Archive for May, 2009

Planning Case Study: Pittsburgh

May 25th, 2009 No comments

Pittsburgh Boosters: An example for Northwest Indiana 

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South Side Works, Pittsburgh LTV Property:

What makes this example enticing is the fact that much of the land in need of redevelopment in East Chicago was also owned by LTV steel. Like the South Side Works East Chicago is located with in 20 minutes from a major city center. In the case of East Chicago, it is 20 minutes from downtown Chicago.

RISD’s Next: To Cut Staff & Close Museum for August

May 22nd, 2009 No comments

via [ The New England Journal of Aesthetic Research

Rhode Island School of Design plans to cut staff by 15 to 20 and close its museum for the month of August because of a significant decline in the Providence school’s endowment, according to the school.

RISD reports that the endowment lost a third of its value since its peak of $347 million in December 2007.

What is happening to the Arts the in the Northeast? Are we seeing evidence that Institutions of Art in the Northeast are over exposed to the OLD Economy? We know that Rhode Island was especially hit hard by the recession and we have heard about Brandeis closing the Rose Art Museum.

It looks like we are beginning to see less demand for NEW ARTISTS, or may be less of new artists from the old economy. Are there any artists of the new economy, yet? If so who are they? May be the New Museum will tell us. What economy are they from?

Categories: General Arts

View Outside My Window:

May 20th, 2009 1 comment

Is often obscured

What I am Looking at: Jens Brasch

May 20th, 2009 No comments

[ ]

Caught looking again. [ First Look ]

This past Friday 33 Collective Gallery opened its 5th Annual National Self-Portrait Exhibit to which I contributed two small pieces.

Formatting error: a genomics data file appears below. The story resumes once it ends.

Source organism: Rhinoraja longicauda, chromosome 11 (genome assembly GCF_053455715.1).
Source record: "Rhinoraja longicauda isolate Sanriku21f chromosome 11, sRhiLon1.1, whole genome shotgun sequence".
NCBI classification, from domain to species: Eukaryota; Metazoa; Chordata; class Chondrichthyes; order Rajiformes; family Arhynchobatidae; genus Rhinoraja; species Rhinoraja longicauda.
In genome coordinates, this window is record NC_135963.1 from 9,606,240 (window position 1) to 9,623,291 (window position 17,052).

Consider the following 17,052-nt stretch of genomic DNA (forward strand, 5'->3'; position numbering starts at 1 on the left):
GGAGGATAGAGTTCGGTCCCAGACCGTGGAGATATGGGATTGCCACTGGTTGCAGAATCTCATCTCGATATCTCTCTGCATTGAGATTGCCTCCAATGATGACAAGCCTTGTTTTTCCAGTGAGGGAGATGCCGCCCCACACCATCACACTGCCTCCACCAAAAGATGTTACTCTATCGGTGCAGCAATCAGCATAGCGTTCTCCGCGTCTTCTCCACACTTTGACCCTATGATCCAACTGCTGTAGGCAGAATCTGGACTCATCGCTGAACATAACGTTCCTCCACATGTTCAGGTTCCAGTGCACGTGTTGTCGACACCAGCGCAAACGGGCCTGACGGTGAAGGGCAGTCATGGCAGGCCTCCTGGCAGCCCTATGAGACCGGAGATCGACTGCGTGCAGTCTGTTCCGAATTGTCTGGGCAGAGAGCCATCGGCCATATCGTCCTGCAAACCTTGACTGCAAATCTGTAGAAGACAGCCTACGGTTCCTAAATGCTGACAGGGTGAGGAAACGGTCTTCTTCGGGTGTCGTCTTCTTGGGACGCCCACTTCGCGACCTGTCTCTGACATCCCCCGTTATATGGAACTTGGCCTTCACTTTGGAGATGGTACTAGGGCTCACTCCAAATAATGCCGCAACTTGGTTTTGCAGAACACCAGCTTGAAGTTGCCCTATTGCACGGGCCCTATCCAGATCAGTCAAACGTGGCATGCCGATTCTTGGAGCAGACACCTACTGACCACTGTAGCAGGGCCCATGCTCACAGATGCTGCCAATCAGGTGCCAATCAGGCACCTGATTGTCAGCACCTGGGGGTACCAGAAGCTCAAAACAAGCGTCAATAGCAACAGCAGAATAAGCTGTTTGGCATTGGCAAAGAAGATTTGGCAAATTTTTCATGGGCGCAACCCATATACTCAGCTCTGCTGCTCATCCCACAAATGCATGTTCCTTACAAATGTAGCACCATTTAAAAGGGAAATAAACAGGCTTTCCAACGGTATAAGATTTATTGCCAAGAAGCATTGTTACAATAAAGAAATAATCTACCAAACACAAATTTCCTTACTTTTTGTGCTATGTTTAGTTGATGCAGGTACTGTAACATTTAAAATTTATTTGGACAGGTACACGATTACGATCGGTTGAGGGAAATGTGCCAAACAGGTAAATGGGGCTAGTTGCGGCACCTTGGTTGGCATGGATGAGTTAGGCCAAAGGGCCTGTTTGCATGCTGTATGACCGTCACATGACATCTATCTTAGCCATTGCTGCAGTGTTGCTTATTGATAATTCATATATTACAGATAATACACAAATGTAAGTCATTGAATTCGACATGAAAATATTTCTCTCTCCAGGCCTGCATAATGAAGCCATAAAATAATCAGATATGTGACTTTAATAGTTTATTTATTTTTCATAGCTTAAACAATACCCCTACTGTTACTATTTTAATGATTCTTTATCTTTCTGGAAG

The show opened to a large crowd – not surprising when your showing close to 50 artists. With so many artists showing there is always the opportunity that something quite new will surface and I think it did with Jens Brasch’s piece “the apparitions of faces in the crowd – the narrative self.”

Jens has a long, long history working with his own identity and self-portraiture. In his new piece he iterates the idea that Art and Identity need to be read. His work is a library series of twenty book covers on five shelves each contributing to the subject matter – himself. There is a lot to be said about this piece. It owes so much to Duchamp, Rembrandt and other artists who articulated individual human identity. Instead of enumerating the obvious and not so obvious I will leave it to others. His recent work is some of the strongest I have seen in today’s contemporary galleries. 

One other point. With the depth that human awareness has achieved and the trajectory of the new, complexity has squeezed out prodigy from contributing to the depth of the new. I think Jen’s work is a great example of how much stuff his contemporary life processes and of course I am very sympathetic to the path he has taken. I find the depth behind his immediacy refreshing after enduring nearly twenty years of graphical one liners in the gallery’s of contemporary art. For the intellectually challenged a one liner became a simulacra for a minimalist moment.